How to study Acts (NASB)
In a distinctive way mark in the text every occurrence of the keywords (along with their synonyms and pronouns): believe, baptized (baptism), Holy Spirit, witness (witnesses), word (word of God, scripture), gospel, saved, church, pray (praying, etc.), raised from the dead (any references to the resurrection), His name (the name of Jesus), any references to persecution, suffering, affliction), repent (repentance). Record these keywords on an index card that you can use as a bookmark while studying Acts.
Mark every reference to time with the symbol of a green clock. Do this throughout the book of Acts whether the time is indicated by an event (such as a feast) or by mentioning a certain period of months or years. Also, double-underline in green every geographical location.
In the first two chapter of the book of Acts, Luke gives an account of Christ's ascension and the holy Spirit's coming.
Read chapter 1, looking for Jesus' instructions and promises to the apostles.
In your notebook list everything you learn from the reference to the Holy Spirit.
Note the main events that occur in this chapter by either marking these events within the text or listing them in you notebook.
Acts 1:8 gives an outline for the book of Acts. Remember this as you read Acts. Observe when the gospel goes from Jerusalem and Judea to Samaria and the outermost parts of the world.
As you read chapter 2:
Observe how much is taken from the Old Testament.
List in the margin or in your notebook the main events that occur. As you note then, ask the "5 W's and an H": Who? What? When? Where? Why? and How? For example: Who was present on the day of Pentecost? What happened? Whom did it affect? What was their response? Why did they respond as they did? How did they hear?
As you mark key words, watch the word promise and note its relationship to the Spirit. Compare this with Acts 1:4-5.
Observe the main points in Peter's sermon on the day of Pentecost. Note what he emphasized in his sermon and the result.
Determine the theme of each of these chapters. Then record the themes on Structure of Acts.
Chapter 3 - 7
As you study, do the following:
Read each chapter in the light of the "5 W's and H." What happens in that chapter? Where and when did it happen? Who is involved? How are things done or said?
Mark every references to the Holy Spirit and then list what you learn about the Holy Spirit, His ministry, and the results. Also mark in the text the other key words: believe, baptized (baptism), Holy Spirit, witness (witnesses), word (word of God, scriptures), gospel, saved, church, pray (praying, etc), raised from the dead (any reference to the resurrection), His name (the name of Jesus), any references to persecution (suffering, affliction), repent (repentance). (NASB) Remember to use your bookmark.
Is a message is proclaimed in these chapters, you may want to record in your notebook the main points.
Determine the theme of each chapter and then record the theme as before.
Chapters 8 - 12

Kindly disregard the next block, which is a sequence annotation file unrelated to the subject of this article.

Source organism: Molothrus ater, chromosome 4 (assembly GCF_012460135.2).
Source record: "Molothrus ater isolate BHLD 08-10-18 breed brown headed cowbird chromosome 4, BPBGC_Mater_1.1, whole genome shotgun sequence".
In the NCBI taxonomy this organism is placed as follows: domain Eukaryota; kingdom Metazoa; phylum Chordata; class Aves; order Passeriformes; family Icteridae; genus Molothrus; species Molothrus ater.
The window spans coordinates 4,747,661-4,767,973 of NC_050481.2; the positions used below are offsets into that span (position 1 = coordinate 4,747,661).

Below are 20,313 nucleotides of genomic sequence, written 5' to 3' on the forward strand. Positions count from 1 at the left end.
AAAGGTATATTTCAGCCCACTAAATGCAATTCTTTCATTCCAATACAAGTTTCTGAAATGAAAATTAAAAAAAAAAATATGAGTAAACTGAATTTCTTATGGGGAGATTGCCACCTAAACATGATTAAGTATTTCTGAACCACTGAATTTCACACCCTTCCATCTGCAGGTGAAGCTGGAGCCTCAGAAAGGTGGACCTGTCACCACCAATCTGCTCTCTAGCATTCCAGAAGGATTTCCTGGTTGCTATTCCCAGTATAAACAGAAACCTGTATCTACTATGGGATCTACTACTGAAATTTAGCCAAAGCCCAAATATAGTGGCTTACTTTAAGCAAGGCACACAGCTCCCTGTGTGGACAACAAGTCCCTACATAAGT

Read Acts 8:1-8 and then Acts 1:8. What do you see happening in Acts 8 that is a change from the first seven chapters?
Read chapters 8 to 11 carefully, as significant events occur in these chapters. As you read:
List the main events in each chapter. Who does what? When? Where is it done? What is said? What is the result? Who is affected? How does it happen? Don' t add to the text, but simply observe it and record in your notebook what you learn.
Mark key works and list everything you learn about the Holy Spirit in you notebook. This is crucial to chapter 8, 10, and 11. Note to whom the Holy Spirit comes.
Record the theme of each chapter on Structure of Acts.
As you read and study chapter 12, keep in mind that this is a pivotal chapter. At this point the focus of the book from Peter's ministry to that of Paul (Saul).
Chapter 13 - 28
Included in these chapters is an account of Paul's missionary journeys: Paul's first missionary in 13 - 14; Paul's second missionary journey in 15:36 - 18:22; and Paul's third missionary journey in 18:23 - 21:17.
For easy reference ,write and color code in the margin where each journey begins.
As you study these chapters, mark the key repeated words. Add the word synagogue to you list. Also keep in mind what you learned from Acts 1:8 and watch carefully the work of the Spirit throughout these chapters. In your notebook, note your insights.
Examine each chapter with the "5 W's and an H." Note in the text who accompanies Paul, where they go, and what happens. Trace each of Paul's journeys on the map.
Carefully observe each time the gospel is proclaimed, whether to an individual or a group. Watch how Paul reasons with Jews and Gentiles. Also, note what their response is and how Paul handles it.
In several instances you will notice Paul giving his testimony. Compare each of these instances with Acts 9 and the account of Paul's conversion. This will give you a more complete picture of all that happened on that significant day.
Record the theme of each chapter on Structure of Acts. Then determine the main subject for the book of Acts and record it. Complete the chart and record the ways you might segment the book of Acts according to its themes.
Key Words in the NIV and KJV
Key doctrines in Acts
The establishment of the church - the history of how the faith spreal (2:1; 4:23, 24, 32-37; 9:31; Matt 16:18; Rom 12:5; 1Cor 10:17; 12:12; Gal 3:28; Eph 4:15-16; 1TIm 3:15; Rev 19:8)
The work of the Holy Spirit - how the Spirit of God directed the church and individual believers (1:8; 2:2-4, 16-18, 38; 4:8; 8:29; 11:12; 13:2; 16:6; 21:11; Gen 6:3; Num 11:25-27; Neh 9:30; Is 48:16; Zech 7:12; John 15:26; Rom 8:16, 26; 1Cor 2:4, 9, 10; Heb 2:4; 1 John 3:24; 4:13; Rev 2:7, 11, 29)